Wednesday, December 12, 2018

Creative with Garment Designer: Engineered Pattern Design



One of the great pleasures of working with Garment Designer is discovering new ways to push the boundaries in design. For me, combining a second love (Photography) with pattern design, allows even more creativity to flow, and well, it doesn’t get much better than that. The best way to mix Garment Designer with Photography is to utilize a design technique which involves ‘engineered design'. You choose a silhouette that suits the imagery, create a full-scale pattern in Garment Designer, then save it as a PDF. Then, you take the pattern into Photoshop. There, you lay the photographic imagery into the garment, controlling its placement. The last step of this process is to print the full-scale photography pattern. I originally started with sublimation printing, utilizing Kid Neptune, a local company here in San Diego. Now I am printing my patterns using Spoonflower (www.spoonflower.com).

Let’s walk through the steps.


The Concept:
Desert Escape
 – which was the theme for our Fashion Show at San Diego Mesa College.



Choose your Photograph
Or at least narrow it down.
Since the theme of this project was Seize the Sunset, I needed to find imagery that spoke to that. In looking through my photographs, I decided to use one of my shots of the sunset here on the beach in the San Diego area. Note the person on the bicycle!
Sunset on Cardiff Beach, San Diego area

Develop the Pattern in Garment Designer
It helps if you know which photograph you are wanting to use, because sometimes the photo directs you to a silhouette.
In choosing a garment silhouette, I knew I needed to keep it relatively simple so that the imagery would be the focus. It is important to pay attention to the amount of ‘real-estate; you have in relation to the imagery you want to lay into the pattern.I chose to create a simple A-line dress with an empire seam. In Garment Designer  software (www.cochenille.com) I used the Top Plus Bottom option to develop the pattern. Then I saved my full scale pattern to a PDF file, using a document size of 38.5 x 58.5 (which was the maximum size of the sublimation press.
Empire style dress in Garment Designer


Prep your Photography
For my main garment, I turned the sunset vertically. In addition, I build a stripe pattern by splicing a strip of the sunset; I wanted to use this for the empire bodice.
Sunset image turned vertically

Stripe pattern built by splicing the sunset in Photoshop

Combine the Photo with the Pattern
Next, I loaded my PDF pattern pieces into Photoshop and combined the pattern pieces into one large document (set to the size of the press). Using Selections and Cut and Paste, I then moved my photography into the garment. I could pan my imagery around inside the garment to determine where to place it.
Working in Photoshop

Final layout
Print, Print, Print
The last step was to send the imagery to the Sublimation company. They printed it using special sublimation paper and ink, and then they pressed it onto my polyester fabric.



Sew..
What is really cool here is that you can see the entire pattern in the fabric and simply cut out the shape of it... completely engineered.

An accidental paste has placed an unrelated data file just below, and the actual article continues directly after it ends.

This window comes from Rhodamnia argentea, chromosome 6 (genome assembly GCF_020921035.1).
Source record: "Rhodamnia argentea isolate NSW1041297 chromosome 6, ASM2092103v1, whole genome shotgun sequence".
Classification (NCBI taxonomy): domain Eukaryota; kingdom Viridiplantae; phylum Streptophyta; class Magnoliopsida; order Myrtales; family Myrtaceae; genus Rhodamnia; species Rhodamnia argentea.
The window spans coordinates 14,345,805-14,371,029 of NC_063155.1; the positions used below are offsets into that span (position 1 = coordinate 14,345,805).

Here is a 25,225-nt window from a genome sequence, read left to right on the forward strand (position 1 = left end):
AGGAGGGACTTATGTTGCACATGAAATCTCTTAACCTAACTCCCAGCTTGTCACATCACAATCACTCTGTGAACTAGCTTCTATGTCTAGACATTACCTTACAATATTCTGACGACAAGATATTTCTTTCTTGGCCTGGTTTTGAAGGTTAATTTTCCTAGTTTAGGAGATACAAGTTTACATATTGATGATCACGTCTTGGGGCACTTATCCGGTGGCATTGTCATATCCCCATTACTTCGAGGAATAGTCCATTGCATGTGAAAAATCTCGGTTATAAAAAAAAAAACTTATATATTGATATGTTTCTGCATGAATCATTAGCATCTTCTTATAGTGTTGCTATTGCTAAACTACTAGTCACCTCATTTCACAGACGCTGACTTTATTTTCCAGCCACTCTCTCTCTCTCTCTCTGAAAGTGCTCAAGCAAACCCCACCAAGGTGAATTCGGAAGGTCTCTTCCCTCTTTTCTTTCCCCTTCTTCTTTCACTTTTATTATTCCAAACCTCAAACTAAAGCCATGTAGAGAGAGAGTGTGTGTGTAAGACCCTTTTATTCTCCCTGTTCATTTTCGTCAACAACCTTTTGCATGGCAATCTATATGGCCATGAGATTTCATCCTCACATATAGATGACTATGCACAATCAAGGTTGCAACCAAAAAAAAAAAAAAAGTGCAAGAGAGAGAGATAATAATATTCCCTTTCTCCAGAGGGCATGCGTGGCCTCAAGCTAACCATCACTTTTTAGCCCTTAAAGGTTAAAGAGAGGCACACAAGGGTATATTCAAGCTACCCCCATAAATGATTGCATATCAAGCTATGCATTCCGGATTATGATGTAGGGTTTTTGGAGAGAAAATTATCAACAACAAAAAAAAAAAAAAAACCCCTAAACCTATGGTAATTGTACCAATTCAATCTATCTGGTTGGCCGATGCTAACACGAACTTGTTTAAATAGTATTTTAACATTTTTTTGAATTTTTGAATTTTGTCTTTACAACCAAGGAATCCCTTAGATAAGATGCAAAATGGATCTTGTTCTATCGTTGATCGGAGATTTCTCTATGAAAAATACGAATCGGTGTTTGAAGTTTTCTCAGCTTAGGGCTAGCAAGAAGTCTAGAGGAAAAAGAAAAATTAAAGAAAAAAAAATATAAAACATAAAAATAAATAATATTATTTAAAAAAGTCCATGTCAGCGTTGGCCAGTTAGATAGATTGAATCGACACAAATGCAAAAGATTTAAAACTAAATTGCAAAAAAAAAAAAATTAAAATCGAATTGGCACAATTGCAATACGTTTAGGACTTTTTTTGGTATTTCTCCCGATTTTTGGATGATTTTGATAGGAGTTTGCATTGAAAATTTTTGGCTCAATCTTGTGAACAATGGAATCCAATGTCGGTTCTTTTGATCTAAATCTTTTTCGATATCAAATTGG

Repeat....
Since
I was having so much fun, I did a second garment.
You can see both here on the runway of our Golden Scissors Fashion Show.
Raglan design in Garment Designer
Layout in Photoshop


On the runway with Garment Designer!!

Saturday, March 25, 2017

Fiber, Felt and Inspiration at the Museum of Craft and Design, San Francisco

Recently I seen a few hours viewing an exhibit at the Museum of Craft and Design in San Francisco. I specifically went there to view an exhibit called Felt Decoded, featuring artist Janice Arnold.

As an instructor of Textiles at San Diego Mesa College's Fashion Program, I'm always interested to learn more about fiber and anything related to that. I had heard of this exhibit through an Italian filter friend, Lisbeth Wahl. Small world, that an Italian had to clue me in to an exhibit in my own state, from many miles away.


Here are a few images that were 'wow' moments.




In one area of the exhibit, there is this amazing microscope that you could place over a sample fiber in a container. I have no idea what the level of magnification was, but it as a LOT. Below check out a few fibers (on the left) and their close-up versions (on the right).
Houndstooth

Merino Knit

Denim

Tussah Silk

Lyocell

Felted sample



Monday, February 6, 2017

Fashion and Food Trip, Cochenille Design Studio in Italy, June 2017

Need some incentive to come join us in Italy?

June 14th - 23rd, 2017

Verona, Italy, with visits to Milan and Venice.


Come join us this June in Verona for our Food and Fashion retreat.

How about yarn shopping for Italian yarns?



Or maybe some fantastic food, cooked just for you



Then, there are the fashions ... oh how we love Italian style. In museums...


and in the store windows.



We'll visit a weaving establishment in Venice where they weave velvet on traditional hand looms using jacquard punch cards. Customers include Dolce and Gabana, the Kremlin, etc.

bobbins... for color inlay.



And, maybe a cooking class with a chef, in the kitchen of his restaurant.

More temptations to come.  Details can be found at

http://www.cochenille.com/events/category/retreats-workshops/